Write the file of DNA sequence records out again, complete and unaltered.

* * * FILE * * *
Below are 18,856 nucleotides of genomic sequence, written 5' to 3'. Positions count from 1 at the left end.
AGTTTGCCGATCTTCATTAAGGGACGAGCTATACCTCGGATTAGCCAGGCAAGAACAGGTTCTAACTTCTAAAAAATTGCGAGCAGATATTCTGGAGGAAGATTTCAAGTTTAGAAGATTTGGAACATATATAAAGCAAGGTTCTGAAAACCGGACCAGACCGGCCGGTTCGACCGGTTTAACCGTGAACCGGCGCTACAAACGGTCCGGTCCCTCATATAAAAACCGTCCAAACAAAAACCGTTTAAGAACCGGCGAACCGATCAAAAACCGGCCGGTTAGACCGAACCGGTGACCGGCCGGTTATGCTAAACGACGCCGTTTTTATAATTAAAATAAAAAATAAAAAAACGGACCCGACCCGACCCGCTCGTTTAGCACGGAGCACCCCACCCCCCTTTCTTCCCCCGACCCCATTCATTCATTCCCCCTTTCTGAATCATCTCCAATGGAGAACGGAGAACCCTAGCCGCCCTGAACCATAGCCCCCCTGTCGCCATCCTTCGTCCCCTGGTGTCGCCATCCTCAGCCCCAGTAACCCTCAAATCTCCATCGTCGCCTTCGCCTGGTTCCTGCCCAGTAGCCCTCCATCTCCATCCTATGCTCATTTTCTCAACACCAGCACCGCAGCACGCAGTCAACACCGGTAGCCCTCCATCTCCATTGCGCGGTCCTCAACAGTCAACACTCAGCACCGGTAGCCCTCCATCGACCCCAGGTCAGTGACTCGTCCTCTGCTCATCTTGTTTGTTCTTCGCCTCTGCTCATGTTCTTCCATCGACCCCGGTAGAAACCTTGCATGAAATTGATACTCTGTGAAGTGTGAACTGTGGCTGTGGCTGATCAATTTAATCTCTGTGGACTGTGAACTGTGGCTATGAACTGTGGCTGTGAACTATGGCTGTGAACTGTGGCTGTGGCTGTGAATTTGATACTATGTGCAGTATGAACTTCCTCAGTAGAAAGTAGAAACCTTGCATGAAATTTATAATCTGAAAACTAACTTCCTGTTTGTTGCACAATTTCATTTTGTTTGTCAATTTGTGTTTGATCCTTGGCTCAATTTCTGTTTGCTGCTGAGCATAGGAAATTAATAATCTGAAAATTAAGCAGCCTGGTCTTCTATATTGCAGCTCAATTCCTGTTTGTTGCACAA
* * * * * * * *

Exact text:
Below are 18,856 nucleotides of genomic sequence, written 5' to 3'. Positions count from 1 at the left end.
AGTTTGCCGATCTTCATTAAGGGACGAGCTATACCTCGGATTAGCCAGGCAAGAACAGGTTCTAACTTCTAAAAAATTGCGAGCAGATATTCTGGAGGAAGATTTCAAGTTTAGAAGATTTGGAACATATATAAAGCAAGGTTCTGAAAACCGGACCAGACCGGCCGGTTCGACCGGTTTAACCGTGAACCGGCGCTACAAACGGTCCGGTCCCTCATATAAAAACCGTCCAAACAAAAACCGTTTAAGAACCGGCGAACCGATCAAAAACCGGCCGGTTAGACCGAACCGGTGACCGGCCGGTTATGCTAAACGACGCCGTTTTTATAATTAAAATAAAAAATAAAAAAACGGACCCGACCCGACCCGCTCGTTTAGCACGGAGCACCCCACCCCCCTTTCTTCCCCCGACCCCATTCATTCATTCCCCCTTTCTGAATCATCTCCAATGGAGAACGGAGAACCCTAGCCGCCCTGAACCATAGCCCCCCTGTCGCCATCCTTCGTCCCCTGGTGTCGCCATCCTCAGCCCCAGTAACCCTCAAATCTCCATCGTCGCCTTCGCCTGGTTCCTGCCCAGTAGCCCTCCATCTCCATCCTATGCTCATTTTCTCAACACCAGCACCGCAGCACGCAGTCAACACCGGTAGCCCTCCATCTCCATTGCGCGGTCCTCAACAGTCAACACTCAGCACCGGTAGCCCTCCATCGACCCCAGGTCAGTGACTCGTCCTCTGCTCATCTTGTTTGTTCTTCGCCTCTGCTCATGTTCTTCCATCGACCCCGGTAGAAACCTTGCATGAAATTGATACTCTGTGAAGTGTGAACTGTGGCTGTGGCTGATCAATTTAATCTCTGTGGACTGTGAACTGTGGCTATGAACTGTGGCTGTGAACTATGGCTGTGAACTGTGGCTGTGGCTGTGAATTTGATACTATGTGCAGTATGAACTTCCTCAGTAGAAAGTAGAAACCTTGCATGAAATTTATAATCTGAAAACTAACTTCCTGTTTGTTGCACAATTTCATTTTGTTTGTCAATTTGTGTTTGATCCTTGGCTCAATTTCTGTTTGCTGCTGAGCATAGGAAATTAATAATCTGAAAATTAAGCAGCCTGGTCTTCTATATTGCAGCTCAATTCCTGTTTGTTGCACAA